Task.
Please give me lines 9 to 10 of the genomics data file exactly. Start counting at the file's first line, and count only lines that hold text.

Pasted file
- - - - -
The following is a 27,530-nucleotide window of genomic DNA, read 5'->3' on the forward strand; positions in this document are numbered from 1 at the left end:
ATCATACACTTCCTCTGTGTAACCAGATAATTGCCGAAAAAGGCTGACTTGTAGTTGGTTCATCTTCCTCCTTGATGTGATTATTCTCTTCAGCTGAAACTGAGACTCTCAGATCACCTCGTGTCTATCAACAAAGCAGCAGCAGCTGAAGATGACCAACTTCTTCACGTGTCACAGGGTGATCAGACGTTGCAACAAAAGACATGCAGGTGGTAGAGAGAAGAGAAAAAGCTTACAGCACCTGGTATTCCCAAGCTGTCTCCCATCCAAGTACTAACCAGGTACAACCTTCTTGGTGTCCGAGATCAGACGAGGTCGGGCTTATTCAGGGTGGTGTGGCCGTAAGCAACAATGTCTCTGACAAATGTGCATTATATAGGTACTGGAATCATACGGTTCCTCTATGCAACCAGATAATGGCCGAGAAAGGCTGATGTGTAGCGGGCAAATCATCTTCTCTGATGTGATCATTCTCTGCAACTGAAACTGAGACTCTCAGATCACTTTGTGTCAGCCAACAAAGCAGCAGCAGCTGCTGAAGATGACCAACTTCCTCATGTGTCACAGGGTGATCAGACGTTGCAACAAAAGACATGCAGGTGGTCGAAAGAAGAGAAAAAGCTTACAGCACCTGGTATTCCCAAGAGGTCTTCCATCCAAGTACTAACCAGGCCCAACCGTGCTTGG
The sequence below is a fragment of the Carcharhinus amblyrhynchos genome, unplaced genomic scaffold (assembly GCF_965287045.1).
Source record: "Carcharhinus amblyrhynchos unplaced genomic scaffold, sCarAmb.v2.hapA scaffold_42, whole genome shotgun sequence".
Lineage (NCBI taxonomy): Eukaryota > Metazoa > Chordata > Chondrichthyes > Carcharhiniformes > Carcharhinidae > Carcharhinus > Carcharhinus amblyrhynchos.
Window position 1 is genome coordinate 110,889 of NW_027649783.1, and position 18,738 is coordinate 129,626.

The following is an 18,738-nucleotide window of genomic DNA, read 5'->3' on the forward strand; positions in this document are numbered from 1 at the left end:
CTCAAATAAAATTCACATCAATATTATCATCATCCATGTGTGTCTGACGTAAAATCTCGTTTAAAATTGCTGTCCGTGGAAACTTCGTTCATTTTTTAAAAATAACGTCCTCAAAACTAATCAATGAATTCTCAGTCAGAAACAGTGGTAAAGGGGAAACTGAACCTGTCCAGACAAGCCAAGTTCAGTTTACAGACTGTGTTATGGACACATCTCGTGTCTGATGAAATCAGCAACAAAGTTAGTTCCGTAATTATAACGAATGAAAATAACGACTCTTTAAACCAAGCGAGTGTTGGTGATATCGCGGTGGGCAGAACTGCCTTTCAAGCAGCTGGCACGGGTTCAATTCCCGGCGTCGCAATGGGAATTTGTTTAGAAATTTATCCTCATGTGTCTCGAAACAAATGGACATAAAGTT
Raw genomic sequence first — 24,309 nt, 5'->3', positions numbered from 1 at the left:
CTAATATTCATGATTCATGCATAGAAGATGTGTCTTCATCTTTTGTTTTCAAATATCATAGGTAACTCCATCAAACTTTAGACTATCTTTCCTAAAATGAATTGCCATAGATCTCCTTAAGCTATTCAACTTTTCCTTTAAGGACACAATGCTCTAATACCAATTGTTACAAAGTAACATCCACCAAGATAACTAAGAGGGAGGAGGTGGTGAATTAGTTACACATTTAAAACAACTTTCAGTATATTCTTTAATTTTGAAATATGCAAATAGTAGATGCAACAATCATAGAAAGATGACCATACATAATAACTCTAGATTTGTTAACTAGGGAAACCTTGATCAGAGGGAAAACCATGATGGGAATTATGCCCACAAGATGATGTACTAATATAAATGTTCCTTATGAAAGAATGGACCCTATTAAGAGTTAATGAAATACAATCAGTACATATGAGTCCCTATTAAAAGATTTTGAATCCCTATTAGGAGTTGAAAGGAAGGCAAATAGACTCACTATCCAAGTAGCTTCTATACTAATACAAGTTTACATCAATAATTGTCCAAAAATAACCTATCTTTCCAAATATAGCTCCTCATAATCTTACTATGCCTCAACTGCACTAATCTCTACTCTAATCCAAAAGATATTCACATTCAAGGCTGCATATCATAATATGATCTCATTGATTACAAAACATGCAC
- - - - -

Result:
Raw genomic sequence first — 24,309 nt, 5'->3', positions numbered from 1 at the left:
CTAATATTCATGATTCATGCATAGAAGATGTGTCTTCATCTTTTGTTTTCAAATATCATAGGTAACTCCATCAAACTTTAGACTATCTTTCCTAAAATGAATTGCCATAGATCTCCTTAAGCTATTCAACTTTTCCTTTAAGGACACAATGCTCTAATACCAATTGTTACAAAGTAACATCCACCAAGATAACTAAGAGGGAGGAGGTGGTGAATTAGTTACACATTTAAAACAACTTTCAGTATATTCTTTAATTTTGAAATATGCAAATAGTAGATGCAACAATCATAGAAAGATGACCATACATAATAACTCTAGATTTGTTAACTAGGGAAACCTTGATCAGAGGGAAAACCATGATGGGAATTATGCCCACAAGATGATGTACTAATATAAATGTTCCTTATGAAAGAATGGACCCTATTAAGAGTTAATGAAATACAATCAGTACATATGAGTCCCTATTAAAAGATTTTGAATCCCTATTAGGAGTTGAAAGGAAGGCAAATAGACTCACTATCCAAGTAGCTTCTATACTAATACAAGTTTACATCAATAATTGTCCAAAAATAACCTATCTTTCCAAATATAGCTCCTCATAATCTTACTATGCCTCAACTGCACTAATCTCTACTCTAATCCAAAAGATATTCACATTCAAGGCTGCATATCATAATATGATCTCATTGATTACAAAACATGCAC